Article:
"Escape to Shetland's rugged north and lose yourself in a landscape formed by volcanoes, fire & lava."
The tour will begin in Lerwick with a little potted history of the town before heading to the dramatic North Mainland where visitors will have the opportunity to stand on the flank of a volcano. This rugged landscape is guaranteed to take your breath away. Northmavine is almost – but not quite – a separate island and on the way we will stop at the narrowest point, Mavis Grind (The Gate on the Narrow Isthmus) where the North Atlantic almost cuts through to the North Sea.
On the tour we will visit:
Collafirth Hill, one of the highest hills in Shetland which sits in the shadow of the highest point, Ronas Hill. The landscape is rugged and tundra-like in appearance with granite boulder fields and spectacular views across Shetland.
Eshaness, the spectacular cliffs that stand from the north-west point of Shetland and were formed by volcanic activity about 390 million years ago. The coastline here is punctuated with stacks, caves, geos and blow-holes and is sure to take your breath away.
Tangwick Haa Museum. This museum is built in an old Haahouse – the laird’s (landlord’s) house – and dates to the late 17th-century. It was the home of the Cheyne family who later gifted it to the community and it is now run as a vibrant community museum. It boasts a reconstructed laird’s room, styled as it would have been in the 19th-century and temporary exhibitions that change every year, covering an aspect of life in the area.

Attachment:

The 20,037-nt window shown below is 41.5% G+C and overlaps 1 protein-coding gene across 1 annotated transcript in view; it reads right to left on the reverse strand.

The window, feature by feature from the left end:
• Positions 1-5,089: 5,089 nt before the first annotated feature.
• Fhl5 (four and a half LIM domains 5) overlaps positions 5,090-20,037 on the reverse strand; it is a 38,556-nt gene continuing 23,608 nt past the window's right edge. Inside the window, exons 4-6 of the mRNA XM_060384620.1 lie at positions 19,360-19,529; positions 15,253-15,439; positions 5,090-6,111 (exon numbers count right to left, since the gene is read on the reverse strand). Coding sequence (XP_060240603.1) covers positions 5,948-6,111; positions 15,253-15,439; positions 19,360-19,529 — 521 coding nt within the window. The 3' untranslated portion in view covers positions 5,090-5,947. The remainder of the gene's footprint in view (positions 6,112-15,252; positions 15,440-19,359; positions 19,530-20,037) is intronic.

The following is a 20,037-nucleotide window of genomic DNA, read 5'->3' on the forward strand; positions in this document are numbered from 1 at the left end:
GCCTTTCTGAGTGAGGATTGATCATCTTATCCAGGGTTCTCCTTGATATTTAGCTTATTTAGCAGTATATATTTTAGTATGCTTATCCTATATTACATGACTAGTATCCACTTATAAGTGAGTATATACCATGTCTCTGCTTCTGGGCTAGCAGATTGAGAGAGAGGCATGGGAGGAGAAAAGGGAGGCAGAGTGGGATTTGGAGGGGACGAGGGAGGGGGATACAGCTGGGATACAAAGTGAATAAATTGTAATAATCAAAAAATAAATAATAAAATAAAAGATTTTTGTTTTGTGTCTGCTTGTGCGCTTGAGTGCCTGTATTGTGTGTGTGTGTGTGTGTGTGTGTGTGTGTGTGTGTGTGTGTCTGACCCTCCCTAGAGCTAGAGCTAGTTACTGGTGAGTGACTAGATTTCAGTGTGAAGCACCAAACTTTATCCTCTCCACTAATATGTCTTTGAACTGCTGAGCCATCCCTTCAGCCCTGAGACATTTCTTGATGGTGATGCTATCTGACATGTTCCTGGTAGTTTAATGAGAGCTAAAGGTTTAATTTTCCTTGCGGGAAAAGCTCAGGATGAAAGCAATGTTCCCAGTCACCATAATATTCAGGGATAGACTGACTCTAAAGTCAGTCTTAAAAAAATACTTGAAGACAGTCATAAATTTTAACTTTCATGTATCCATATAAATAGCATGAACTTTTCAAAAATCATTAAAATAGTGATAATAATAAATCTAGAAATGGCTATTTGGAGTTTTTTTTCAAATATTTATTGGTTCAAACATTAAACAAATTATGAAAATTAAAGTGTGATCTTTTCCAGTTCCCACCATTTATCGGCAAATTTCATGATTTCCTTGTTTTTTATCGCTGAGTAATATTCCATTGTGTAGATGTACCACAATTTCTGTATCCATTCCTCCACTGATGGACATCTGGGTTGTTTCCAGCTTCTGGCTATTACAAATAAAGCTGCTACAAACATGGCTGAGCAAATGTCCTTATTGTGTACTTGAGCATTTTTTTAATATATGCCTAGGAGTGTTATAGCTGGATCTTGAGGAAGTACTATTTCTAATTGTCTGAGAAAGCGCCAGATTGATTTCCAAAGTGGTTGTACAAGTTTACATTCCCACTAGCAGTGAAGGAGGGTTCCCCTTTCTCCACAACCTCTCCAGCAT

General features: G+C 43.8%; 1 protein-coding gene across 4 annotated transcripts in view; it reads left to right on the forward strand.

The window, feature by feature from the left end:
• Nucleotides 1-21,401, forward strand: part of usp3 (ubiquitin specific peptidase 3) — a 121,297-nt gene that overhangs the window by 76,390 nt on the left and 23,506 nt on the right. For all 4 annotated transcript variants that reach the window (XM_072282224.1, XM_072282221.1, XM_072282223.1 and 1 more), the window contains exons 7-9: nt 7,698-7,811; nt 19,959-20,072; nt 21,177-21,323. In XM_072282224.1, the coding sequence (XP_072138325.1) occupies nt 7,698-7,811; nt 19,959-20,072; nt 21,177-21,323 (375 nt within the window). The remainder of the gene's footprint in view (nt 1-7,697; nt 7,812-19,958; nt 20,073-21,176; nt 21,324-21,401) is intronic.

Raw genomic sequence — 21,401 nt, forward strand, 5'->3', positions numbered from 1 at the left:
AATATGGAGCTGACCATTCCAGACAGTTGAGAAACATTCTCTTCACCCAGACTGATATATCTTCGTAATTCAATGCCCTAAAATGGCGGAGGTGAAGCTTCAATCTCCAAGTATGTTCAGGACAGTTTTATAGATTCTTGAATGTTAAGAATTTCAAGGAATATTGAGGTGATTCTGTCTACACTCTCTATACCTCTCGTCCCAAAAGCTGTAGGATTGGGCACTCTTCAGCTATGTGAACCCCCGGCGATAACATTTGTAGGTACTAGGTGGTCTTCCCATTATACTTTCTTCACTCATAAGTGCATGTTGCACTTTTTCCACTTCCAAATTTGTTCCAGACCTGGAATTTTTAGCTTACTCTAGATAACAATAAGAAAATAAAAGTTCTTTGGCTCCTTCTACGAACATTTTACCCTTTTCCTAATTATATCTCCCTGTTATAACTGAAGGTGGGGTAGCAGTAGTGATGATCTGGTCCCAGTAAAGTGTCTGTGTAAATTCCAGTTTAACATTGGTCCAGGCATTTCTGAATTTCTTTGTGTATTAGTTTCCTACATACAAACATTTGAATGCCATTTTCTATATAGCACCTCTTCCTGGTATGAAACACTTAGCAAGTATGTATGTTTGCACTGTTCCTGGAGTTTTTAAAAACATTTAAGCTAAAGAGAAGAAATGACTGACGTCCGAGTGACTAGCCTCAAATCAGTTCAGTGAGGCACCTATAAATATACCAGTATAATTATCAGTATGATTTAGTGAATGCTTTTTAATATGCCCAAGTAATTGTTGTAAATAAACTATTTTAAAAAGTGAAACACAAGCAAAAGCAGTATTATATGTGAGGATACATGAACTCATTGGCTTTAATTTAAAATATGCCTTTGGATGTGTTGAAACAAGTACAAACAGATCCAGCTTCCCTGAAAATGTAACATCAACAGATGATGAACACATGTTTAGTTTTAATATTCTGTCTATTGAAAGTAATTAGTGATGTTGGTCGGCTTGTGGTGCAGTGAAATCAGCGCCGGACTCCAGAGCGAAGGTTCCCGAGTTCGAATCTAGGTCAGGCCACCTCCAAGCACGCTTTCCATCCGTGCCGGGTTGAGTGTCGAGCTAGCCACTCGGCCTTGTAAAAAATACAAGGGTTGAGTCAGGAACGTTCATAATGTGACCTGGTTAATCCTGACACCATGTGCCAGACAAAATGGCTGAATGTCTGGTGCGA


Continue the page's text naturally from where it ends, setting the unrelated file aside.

Eshaness circular walk:
A tour to the North Mainland can be adapted to include the 3-hour Eshaness Circular walk, detailed below:
Coastal walk which take in the breathtaking views of the volcanic Eshaness cliffs and Calder’s geo. Walk to the Grind o’ da Navir, a natural amphitheater, formed by the power of the North Atlantic ripping the rock from the cliffs. Walk back via the Hols o’ Scraada, a natural feature formed by the collapse of a sea cave. Finally, walk back via the Broch at Houlland to view the remains of the fascinating Iron Age structure, sitting on the edge of the loch of Houlland.